5: MAIL MERGE: DIFFERENT VIEWS AND RESULTS

Below I present the different results Word can and will show you.

  1. When the document is loaded in Word. Tags show with French quotes. The image is an erzats image.
    Picture 10
    As I already run the merge with the following steps, a QR-code is shown. This is not the one that will be the end result
  2. Pressing <ALT> F9 will switch to the “edit” modus and reveal the coding of each tag:
    Picture 11
  3. When you perform the mail merge in the tab “Mailings” using:
    Picture 1
    This will possibly be the result:
    Picture 12
  4. Hit <ALT> F9 if so. You wil be presented with a ersatz image:
    Picture 13
    In this case, the image is one loaded in a previous session. Very likely it will be an empty box.
  5. Hit <CTRL> A to select the entire document
  6. Hit F9. The images will be retrieved from their remote location. The result will look like this:
    Picture 15

6: QR-CODES FROM GOOGLE MAPS

Google maps provides a simple and quick solution to generate QR-codes on the fly. The link looks like this:

http://chart.apis.google.com/chart?cht=qr&amp;chld=L|0&choe=UTF-8&chs=96×96&chl=Peter Kaptein|peter@instantinterfaces.nl|Instant1

Try it here:

  1. Change the value of “chs”.
  2. Change the value of “chld” from “L” to “H” and back. The QR-code will become more detailed with “H” as it contains more information.

These are the different components:

  1. http://chart.apis.google.com/chart: the link to the Google charting API
  2. cht=qr: chart type is QR-code
  3. chld=L|0: minimal error correction: option “L” offers 7% error correction. Default is “H”. Option “L” contains only the basic info with minimal redundancy. “H” will contain more info and will be more detailed.
  4. choe=UTF-8: (character encoding) the character encoding.
  5. chs=96×96: (chart size) this defines the size of the QR-code including the white space around it. 96 x 96 pixels is approximately one inch if the default settings for Web-images is 96 pixels per inch.
  6. chl=<your text>: this is the parameter containing the information you want to encode.

7: GENERATING THE PERSONALIZED QR-CODE LINKS IN EXCEL

In this example we have 5 columns: first name, last name, e-mail, company and QR-code.

Picture 16

The link is created via a “concatenate” in Excel using the base URL in cell F1.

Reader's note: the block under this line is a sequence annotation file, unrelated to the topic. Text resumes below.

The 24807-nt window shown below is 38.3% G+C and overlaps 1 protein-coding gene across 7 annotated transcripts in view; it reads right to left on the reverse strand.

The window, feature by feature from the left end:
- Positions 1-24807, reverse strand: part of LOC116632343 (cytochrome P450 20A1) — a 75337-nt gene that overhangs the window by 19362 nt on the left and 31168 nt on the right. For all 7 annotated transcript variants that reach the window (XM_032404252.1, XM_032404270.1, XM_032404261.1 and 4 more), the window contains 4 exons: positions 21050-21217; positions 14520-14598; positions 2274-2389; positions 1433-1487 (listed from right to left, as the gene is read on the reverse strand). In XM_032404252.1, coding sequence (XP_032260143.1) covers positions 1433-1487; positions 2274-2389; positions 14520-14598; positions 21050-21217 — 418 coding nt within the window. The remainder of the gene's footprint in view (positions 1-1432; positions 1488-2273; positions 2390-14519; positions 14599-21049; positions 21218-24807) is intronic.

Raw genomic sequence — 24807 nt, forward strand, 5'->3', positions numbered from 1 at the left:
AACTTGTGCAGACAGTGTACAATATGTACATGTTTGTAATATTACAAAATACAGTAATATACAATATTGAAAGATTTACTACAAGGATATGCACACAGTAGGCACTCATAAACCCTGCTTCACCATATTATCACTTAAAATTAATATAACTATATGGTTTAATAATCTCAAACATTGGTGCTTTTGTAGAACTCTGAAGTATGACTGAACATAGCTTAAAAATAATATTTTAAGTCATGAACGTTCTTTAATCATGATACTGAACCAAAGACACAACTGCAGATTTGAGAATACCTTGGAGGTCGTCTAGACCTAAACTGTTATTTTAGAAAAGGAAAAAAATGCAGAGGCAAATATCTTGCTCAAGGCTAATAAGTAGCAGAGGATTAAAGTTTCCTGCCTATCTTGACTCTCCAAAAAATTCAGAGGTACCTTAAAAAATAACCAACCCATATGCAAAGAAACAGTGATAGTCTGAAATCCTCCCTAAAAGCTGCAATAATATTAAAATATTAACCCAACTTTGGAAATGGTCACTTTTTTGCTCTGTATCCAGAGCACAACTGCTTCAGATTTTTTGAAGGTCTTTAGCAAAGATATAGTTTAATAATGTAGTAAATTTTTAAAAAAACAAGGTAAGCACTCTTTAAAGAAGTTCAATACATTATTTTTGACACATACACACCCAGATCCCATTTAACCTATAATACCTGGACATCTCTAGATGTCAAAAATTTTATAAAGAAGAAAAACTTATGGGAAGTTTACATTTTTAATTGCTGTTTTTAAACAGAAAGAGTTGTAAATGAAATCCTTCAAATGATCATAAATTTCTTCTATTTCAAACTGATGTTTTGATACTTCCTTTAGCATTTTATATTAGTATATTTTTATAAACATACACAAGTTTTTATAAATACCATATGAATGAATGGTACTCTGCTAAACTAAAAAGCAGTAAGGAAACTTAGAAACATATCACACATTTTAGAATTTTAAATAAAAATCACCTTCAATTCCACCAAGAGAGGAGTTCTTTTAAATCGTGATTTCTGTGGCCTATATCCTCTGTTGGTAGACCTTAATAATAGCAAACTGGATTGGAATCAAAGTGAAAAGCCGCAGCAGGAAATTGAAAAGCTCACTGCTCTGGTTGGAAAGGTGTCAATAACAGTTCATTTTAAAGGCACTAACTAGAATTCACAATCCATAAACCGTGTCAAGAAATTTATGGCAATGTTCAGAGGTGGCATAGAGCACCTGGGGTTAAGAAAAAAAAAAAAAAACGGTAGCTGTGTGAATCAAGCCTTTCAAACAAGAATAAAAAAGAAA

This base-url looks like this:

http://chart.apis.google.com/chart?cht=qr&chld=L|0&choe=UTF-8&chs=100×100&margin=0&chl=

The formula to create the personalized QR-code links is this:

=CONCATENATE(F$1;  A2; ” “; B2;”|”;C2;”|”;D2)

Where in our example:
A = first name
B = Last name
C = e-mail
D = company name

I use the “|” to separate the different data items.

8: GETTING THE SIZE RIGHT IN WORD

The resolution of the QR-code set in “chs” defines the size it is displayed. The API will always display whole pixels for each bit. So when the data does not fit in the size you gave the API, it will scale the QR-code down from i.e. 2×2 pixels per bit to 1×1 pixels per bit.

By default Word is set to 92DPI per pixel. If you want your QR-code to be printed out in a flexible size like 1.2 x 1.2 centimeters, the best thing to do is to change the print resolution:

  1. Open “Word options”
  2. Select “Advanced” in the panel (Word 2007)
  3. Scroll down
  4. Click the button “Web options”
  5. Select the tab “Pictures” in the popup
  6. Set the DPI to any number. I choose 200 DPI with a QR code of 100 x 100 pixels. This screenshot shows 250 DPI
    Picture 18

It is by balancing the DPI settings in Word and the pixel-size of the QR code in the Google API where you will get it right.

A simple formula to get the right size is this:

2.5 centimeter = 1 Inch

QRcm = QRpixels / (2.5 * DPI)

QRcm = Size of QR-code in centimeters
QRpixels = Pixel size QR-code
DPI = Pixels Per Inch as set for printing web images in Word

9: CONCLUSION

Using this approach you can create bulk-codes personalized per person. Using Word for this brings it’s quirks and requires your hand AND feet to get the results but generates at least a standard. Once it is working, it is working.